Alternaria spp. (A. alternata [Fr.] Keissler, A. tenuissima [Kunze ex Nees et T. Nees: Fries] Wiltshire, A. infectoria Simmons, and other) . Black Point, Kernel Blight, Alternaria Glume Mold of Barley

Systematic position.

Deuteromycota, class Hyphomycetes, order Hyphomycetales, family Dematiaceae, genus Alternaria (teleomorph . Ascomycota, subdivision Pezizomycotina, class Dothideomycetes, order Pleosporales, family Pleosporaceae, genus Lewia).

Biological group.


Morphology and biology.

Alternaria species are considered to cause the Blackpoint of barley. This disease is characterized by brown discoloration of kernel coat at the germ end. Nevertheless, the pathogens can often be asymptotic inhabitants of seeds. Primary conidiophores of Alternaria spp. are olive, simple, sometimes branched; with 1-6 condiogenous loci; about 10-125 x 3 mkm; solitary or aggregated in small groups. Usually conidia are arranged in simple or branched chains. Conidia are light olive to dark brown, ellipsoid, ovoid, or obclavate (when a secondary conidiophore arises on a top of conidia); with 3-10 transverse and 1-5 longitudinal septae. Growing on natural substrata, conidia (conidial bodies) are 30-75 x 10-16 mkm, in culture they are 20-40 x 8-12 mkm in size. The use of artificial nutrient media allows to distinguish different species by three-dimensional sporulation pattern. A. alternata has relatively short and abundantly branched conidia chains. Branching is conspicuous in colonies after 2-3 days of incubation. Branches are usually produced due to lateral secondary conidiophores. Chains of A. infectoria are also branched, conidia often have long apical secondary conidiophores (20-60 mkm), with a few conidiogenous loci. Young chains of A. tenuissima are simple and long (8-15 and more conidia); 1-week-old chains can form several branches.


The Black Point of barley kernels is widespread and very common. A. tenuissima is the most usual Alternaria species on barley and other plants in different parts of the former USSR. A. alternata is also ubiquitous but rear pathogen. A. infectoria and allied species are prevalent in the European part of Russia, in Western Siberia, but they have not been found in the Far East.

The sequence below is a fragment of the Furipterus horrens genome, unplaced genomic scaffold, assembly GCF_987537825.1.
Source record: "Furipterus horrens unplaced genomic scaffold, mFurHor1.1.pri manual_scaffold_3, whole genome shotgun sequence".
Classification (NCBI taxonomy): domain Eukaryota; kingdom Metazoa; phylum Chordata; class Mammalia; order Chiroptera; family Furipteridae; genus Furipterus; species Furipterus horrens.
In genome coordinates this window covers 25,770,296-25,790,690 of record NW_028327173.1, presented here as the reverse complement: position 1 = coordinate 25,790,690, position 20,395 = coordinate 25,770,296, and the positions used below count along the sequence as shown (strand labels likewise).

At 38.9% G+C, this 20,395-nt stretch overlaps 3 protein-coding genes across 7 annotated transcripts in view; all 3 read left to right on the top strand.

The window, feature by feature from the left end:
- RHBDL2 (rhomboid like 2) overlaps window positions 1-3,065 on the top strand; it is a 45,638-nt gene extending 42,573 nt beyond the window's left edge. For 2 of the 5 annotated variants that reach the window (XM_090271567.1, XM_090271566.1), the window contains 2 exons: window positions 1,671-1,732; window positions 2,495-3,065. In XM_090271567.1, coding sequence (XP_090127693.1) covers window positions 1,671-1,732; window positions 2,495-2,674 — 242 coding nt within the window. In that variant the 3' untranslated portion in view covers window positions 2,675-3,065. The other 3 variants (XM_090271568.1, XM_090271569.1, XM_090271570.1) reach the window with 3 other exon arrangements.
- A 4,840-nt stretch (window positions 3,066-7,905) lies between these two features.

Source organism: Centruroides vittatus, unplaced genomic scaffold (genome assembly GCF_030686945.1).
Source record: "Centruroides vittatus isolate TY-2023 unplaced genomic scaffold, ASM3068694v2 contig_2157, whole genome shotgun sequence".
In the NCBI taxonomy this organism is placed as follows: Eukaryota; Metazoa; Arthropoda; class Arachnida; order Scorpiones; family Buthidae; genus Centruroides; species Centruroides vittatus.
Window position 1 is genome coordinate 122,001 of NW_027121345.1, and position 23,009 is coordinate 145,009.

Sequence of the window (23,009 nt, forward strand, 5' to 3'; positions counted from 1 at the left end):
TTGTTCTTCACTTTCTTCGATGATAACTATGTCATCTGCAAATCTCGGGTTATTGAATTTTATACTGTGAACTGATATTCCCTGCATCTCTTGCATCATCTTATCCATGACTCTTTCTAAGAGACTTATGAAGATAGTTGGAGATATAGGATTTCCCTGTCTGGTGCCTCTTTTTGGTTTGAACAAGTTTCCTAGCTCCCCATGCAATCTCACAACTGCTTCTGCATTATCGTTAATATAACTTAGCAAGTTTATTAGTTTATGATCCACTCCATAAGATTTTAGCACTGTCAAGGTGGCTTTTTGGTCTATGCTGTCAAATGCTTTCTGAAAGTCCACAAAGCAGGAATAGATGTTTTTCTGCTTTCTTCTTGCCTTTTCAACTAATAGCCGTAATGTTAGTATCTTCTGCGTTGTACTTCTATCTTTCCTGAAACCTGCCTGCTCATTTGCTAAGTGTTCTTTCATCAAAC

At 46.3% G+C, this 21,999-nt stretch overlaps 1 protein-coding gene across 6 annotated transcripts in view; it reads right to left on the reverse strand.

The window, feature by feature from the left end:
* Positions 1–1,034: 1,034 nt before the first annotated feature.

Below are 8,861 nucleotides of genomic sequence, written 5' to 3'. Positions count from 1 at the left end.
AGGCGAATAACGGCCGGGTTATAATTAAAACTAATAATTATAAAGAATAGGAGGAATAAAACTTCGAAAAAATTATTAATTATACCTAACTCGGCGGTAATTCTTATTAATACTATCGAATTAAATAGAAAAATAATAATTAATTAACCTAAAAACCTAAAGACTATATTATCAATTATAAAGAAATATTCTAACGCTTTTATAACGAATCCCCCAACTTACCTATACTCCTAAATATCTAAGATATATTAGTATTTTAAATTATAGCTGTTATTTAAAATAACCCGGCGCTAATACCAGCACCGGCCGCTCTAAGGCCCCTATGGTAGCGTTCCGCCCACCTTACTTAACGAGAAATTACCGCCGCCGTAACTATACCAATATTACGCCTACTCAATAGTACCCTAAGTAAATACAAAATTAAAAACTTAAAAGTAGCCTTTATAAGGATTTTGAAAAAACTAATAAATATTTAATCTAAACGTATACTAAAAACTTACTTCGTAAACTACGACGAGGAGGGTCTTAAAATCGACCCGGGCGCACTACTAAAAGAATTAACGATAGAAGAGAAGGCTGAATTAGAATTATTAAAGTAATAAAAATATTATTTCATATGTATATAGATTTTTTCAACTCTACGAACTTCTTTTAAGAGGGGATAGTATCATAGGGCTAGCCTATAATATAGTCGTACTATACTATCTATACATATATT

The species are parasites of leaves and seeds or more rarely of stems and roots of plants from different families. Optimal conditions are high relative air humidity and temperature about 20-25.C.

Economic significance.

The prevalent opinion is that kernel infection by Alternaria spp. does not cause serious yield losses and does not damage quality of seeds and flour. Many Alternaria species can contaminate yield (including grain) by their metabolites that are toxic for plants, animals and human. The most dangerous species are A. alternata and A. tenuissima because of their ability to produce alternariol, tenuazonic acid, and other toxins, while there are no trustworthy cases of finding any known toxins in A. infectoria or allied species. Alternaria leaf blight may obviously reduce the yield. However, Alternaria species infect usually old leaves at the end of season or they accompany pathogens that are more aggressive.

Related references:

Gannibal Ph.B. 2004. Small-spored species of the genus Alternaria on grasses. Micologiya i fitopatologiya [Mycology and Phytopathology] 38(3): 19-28 (in Russian).
Rotem J. 1994. The genus Alternaria. Biology, epidemiology and pathogenicity. St. Paul: APS Press. 326 p.
Simmons E.G. 1967. Typification of Alternaria, Stemphylium, and Ulocladium. Mycology 59: 67-92.
Simmons E.G. 1986. Alternaria themes and variations (22.26). Mycotaxon 25(1): 287-308.
Simmons E.G. 1990. Alternaria themes and variations (27.53). Mycotaxon 37: 79-119.

© Gannibal Ph.B.

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